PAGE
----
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Background

Background

As Nepal lies between two emerging world powers, China and India, it has geostrategic and geopolitical importance at the global level. The traditional concept of security is broadened gradually to include human security concerns. Issues like arms proliferation, extremism, energy security, climate change, migration, gender, food, identity, border management, pandemics, and terrorism etc., are securitized. Globalization has given new momentum and its impact has complicated all new dimensions of security at the same point in time.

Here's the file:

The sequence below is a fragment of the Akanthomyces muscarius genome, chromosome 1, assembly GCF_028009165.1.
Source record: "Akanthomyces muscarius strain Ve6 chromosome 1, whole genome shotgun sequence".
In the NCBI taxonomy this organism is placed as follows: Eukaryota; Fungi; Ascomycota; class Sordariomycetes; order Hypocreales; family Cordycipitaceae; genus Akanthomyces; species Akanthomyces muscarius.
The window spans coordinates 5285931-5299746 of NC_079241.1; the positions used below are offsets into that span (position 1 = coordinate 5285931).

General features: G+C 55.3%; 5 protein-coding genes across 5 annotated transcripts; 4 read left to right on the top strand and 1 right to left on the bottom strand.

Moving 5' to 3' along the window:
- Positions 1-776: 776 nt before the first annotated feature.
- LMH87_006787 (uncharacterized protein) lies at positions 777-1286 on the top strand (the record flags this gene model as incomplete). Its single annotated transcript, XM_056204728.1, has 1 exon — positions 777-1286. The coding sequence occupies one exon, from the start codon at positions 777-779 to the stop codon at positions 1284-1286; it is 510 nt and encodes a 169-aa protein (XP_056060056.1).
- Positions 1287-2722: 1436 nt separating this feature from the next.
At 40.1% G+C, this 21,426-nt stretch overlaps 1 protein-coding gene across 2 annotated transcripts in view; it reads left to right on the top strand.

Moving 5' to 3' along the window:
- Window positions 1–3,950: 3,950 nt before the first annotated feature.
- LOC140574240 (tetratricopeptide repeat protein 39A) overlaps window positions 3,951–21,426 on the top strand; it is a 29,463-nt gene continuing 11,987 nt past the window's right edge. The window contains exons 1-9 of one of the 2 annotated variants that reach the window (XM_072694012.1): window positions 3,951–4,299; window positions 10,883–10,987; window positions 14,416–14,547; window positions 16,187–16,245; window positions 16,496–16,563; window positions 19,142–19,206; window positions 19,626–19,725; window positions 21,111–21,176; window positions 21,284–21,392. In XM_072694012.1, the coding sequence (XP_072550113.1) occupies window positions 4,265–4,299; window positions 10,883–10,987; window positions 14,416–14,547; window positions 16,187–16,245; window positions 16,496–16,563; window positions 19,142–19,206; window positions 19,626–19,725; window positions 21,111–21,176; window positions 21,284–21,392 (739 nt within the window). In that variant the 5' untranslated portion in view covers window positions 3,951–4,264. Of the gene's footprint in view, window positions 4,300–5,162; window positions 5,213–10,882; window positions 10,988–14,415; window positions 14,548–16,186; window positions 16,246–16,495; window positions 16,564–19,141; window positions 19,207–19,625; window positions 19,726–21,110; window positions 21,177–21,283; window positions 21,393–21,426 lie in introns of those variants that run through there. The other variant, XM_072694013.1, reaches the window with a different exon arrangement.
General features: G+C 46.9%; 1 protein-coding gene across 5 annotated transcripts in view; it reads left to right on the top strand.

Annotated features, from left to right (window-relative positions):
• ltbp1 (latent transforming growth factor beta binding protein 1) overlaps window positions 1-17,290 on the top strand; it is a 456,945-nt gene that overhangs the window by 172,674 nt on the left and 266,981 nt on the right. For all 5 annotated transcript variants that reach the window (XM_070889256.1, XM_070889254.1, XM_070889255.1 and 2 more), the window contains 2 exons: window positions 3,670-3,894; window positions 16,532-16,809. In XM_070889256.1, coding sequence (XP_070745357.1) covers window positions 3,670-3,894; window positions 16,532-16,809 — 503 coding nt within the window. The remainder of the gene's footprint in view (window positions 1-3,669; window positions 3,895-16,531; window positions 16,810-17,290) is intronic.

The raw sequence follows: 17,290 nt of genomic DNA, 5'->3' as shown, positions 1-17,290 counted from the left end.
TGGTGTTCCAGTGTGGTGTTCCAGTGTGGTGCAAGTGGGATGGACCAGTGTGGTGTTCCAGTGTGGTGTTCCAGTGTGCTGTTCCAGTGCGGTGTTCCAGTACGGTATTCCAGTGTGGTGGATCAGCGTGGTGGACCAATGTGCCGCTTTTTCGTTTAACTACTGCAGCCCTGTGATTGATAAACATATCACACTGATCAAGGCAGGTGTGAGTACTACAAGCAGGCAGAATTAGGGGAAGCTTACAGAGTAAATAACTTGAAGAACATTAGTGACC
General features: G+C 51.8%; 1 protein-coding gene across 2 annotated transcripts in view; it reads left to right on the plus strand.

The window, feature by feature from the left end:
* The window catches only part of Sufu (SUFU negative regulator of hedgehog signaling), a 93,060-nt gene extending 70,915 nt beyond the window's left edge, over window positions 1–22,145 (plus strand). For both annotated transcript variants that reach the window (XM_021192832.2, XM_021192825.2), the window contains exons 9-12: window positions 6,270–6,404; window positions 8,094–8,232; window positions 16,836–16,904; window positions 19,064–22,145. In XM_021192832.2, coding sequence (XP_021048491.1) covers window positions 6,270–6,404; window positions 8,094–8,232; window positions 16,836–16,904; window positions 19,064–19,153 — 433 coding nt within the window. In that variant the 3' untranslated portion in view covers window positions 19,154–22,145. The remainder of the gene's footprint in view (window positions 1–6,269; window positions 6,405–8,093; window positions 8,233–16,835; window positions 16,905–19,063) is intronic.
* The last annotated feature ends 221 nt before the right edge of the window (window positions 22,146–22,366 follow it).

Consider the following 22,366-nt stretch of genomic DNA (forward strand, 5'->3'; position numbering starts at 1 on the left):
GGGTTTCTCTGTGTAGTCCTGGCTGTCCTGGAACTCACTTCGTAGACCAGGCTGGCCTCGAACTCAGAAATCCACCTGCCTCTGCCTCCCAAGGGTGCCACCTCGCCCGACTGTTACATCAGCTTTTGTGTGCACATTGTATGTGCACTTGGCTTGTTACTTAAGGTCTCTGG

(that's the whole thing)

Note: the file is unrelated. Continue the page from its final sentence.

Security sector governance has become a prominent issue in the post-conflict scenario of any nation. National security does not depend only on the military, however; reforms of law enforcement agencies will be equally necessary with state restructuring. As Nepal passes through a prolonged political transition of seven decades and has now entered into a new arrangement of Federal Democratic Republic system after promulgation of new constitution need to focus on the systems, processes, and institutions that reinforce democratic security sector governance in line with federal set up.As part of larger security sector reform process after Comprehensive Peace Accord (CPA), many changes have taken place for all the security organs. At present all existing security institutions, Nepalese Army (NP), Armed Police Force (APF), Nepal Police (NP) and National Investigation Department (NID) have become pertinent to deal with larger security problems and challenges posed in Nepalese society while implementing federalization and dealing with the identity politics. Setting up of seven provincial police institutions, intelligence set up, the new command structure of Nepalese Army and Armed Police Force streaming the new constitution of Federal Democratic Republic of Nepal promulgated in 2015. However, coordination among existing security institutions is a top priority of any nation-state during the transition but the overlapping of mandate creates misunderstanding amongst them. Meanwhile, policy makers need to address these confusions to deal security challenges (both internal and external) in the proper and balanced way.